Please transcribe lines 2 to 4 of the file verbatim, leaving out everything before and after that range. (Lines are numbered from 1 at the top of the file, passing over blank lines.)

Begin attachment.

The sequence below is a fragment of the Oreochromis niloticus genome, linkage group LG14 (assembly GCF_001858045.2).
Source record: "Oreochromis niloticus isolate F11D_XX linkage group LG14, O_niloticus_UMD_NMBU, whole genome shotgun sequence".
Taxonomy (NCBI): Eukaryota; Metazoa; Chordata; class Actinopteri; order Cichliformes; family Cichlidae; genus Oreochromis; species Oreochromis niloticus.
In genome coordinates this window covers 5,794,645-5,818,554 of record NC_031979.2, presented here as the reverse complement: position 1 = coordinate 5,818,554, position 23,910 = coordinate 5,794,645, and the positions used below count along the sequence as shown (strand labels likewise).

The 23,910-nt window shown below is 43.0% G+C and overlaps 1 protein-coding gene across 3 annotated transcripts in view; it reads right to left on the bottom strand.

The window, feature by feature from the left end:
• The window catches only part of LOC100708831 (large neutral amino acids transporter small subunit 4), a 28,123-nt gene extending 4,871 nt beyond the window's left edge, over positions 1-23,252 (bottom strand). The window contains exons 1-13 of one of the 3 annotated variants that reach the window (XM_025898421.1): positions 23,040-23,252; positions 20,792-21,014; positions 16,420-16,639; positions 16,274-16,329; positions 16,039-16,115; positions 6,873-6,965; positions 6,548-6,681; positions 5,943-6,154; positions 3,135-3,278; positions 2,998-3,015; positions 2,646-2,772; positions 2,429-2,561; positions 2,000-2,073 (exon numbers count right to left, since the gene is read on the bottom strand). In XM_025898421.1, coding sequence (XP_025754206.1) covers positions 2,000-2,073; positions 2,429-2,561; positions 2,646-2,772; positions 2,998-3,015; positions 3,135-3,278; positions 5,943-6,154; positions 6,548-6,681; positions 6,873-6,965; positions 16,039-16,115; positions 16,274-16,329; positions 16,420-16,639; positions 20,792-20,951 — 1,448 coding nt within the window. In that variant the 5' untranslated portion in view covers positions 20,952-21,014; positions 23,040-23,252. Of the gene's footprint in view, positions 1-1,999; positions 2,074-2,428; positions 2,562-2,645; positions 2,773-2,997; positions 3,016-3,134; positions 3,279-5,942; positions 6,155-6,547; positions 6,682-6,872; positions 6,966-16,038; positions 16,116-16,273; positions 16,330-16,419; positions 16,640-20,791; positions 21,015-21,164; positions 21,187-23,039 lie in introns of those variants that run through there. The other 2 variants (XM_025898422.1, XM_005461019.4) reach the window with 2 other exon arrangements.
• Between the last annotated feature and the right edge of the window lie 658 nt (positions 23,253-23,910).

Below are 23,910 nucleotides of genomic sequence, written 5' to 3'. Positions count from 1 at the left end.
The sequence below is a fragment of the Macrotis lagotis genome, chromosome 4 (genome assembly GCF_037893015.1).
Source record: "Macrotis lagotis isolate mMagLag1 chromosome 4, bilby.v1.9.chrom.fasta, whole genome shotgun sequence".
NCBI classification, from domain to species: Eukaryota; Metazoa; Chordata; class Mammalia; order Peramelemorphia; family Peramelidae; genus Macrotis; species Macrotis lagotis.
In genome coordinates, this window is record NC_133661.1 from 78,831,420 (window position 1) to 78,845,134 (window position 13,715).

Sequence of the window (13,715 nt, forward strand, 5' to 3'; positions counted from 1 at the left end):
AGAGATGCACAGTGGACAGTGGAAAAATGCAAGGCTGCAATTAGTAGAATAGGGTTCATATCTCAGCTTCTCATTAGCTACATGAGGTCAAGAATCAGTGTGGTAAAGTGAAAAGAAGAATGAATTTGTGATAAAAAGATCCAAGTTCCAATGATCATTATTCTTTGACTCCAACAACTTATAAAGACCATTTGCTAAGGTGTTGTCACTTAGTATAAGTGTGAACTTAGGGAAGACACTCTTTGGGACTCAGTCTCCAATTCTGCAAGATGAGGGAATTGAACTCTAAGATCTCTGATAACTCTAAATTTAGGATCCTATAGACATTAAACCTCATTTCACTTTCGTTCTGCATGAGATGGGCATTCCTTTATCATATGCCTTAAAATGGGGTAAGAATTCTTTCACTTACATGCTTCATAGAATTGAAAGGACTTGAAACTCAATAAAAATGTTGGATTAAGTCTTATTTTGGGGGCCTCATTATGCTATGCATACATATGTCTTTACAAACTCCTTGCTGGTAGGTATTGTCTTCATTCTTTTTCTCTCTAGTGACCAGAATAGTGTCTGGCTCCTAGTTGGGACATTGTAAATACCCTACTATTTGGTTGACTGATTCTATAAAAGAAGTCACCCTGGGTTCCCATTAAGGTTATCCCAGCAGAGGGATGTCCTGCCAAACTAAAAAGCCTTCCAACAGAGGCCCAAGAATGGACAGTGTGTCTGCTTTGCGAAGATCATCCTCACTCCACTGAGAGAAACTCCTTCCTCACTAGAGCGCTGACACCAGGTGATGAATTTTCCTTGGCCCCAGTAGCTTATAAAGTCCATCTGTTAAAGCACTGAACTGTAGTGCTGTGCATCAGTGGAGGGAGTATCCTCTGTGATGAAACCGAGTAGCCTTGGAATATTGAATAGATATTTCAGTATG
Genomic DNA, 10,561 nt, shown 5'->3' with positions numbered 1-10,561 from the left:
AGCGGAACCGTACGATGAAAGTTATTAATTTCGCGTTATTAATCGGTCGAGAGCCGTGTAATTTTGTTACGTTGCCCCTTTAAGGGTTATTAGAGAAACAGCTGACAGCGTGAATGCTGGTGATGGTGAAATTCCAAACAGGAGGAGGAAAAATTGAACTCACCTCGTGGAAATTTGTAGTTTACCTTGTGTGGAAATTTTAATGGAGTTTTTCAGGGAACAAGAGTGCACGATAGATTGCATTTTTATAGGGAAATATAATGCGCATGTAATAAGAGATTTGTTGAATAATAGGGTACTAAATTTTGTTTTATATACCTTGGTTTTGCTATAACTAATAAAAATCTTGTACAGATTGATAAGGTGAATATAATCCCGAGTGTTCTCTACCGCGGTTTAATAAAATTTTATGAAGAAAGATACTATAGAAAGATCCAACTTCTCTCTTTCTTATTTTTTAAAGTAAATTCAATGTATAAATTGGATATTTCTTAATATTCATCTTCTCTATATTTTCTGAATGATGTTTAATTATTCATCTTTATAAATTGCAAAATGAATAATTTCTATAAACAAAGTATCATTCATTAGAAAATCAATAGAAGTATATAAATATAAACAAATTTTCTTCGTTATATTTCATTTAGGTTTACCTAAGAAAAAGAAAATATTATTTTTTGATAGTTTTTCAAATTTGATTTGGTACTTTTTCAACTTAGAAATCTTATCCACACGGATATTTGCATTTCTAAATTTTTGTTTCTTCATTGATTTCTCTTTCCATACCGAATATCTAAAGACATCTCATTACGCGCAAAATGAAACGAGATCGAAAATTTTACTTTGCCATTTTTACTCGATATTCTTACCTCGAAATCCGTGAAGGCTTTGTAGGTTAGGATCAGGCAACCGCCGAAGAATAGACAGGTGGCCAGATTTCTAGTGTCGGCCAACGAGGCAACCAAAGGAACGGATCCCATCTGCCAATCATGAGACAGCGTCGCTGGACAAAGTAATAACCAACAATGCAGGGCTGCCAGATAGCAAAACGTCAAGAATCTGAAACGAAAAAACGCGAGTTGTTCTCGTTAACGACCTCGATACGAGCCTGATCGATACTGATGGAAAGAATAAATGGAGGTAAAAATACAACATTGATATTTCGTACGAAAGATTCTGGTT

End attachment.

Source record: "Oreochromis niloticus isolate F11D_XX linkage group LG14, O_niloticus_UMD_NMBU, whole genome shotgun sequence".
Taxonomy (NCBI): Eukaryota; Metazoa; Chordata; class Actinopteri; order Cichliformes; family Cichlidae; genus Oreochromis; species Oreochromis niloticus.
In genome coordinates this window covers 5,794,645-5,818,554 of record NC_031979.2, presented here as the reverse complement: position 1 = coordinate 5,818,554, position 23,910 = coordinate 5,794,645, and the positions used below count along the sequence as shown (strand labels likewise).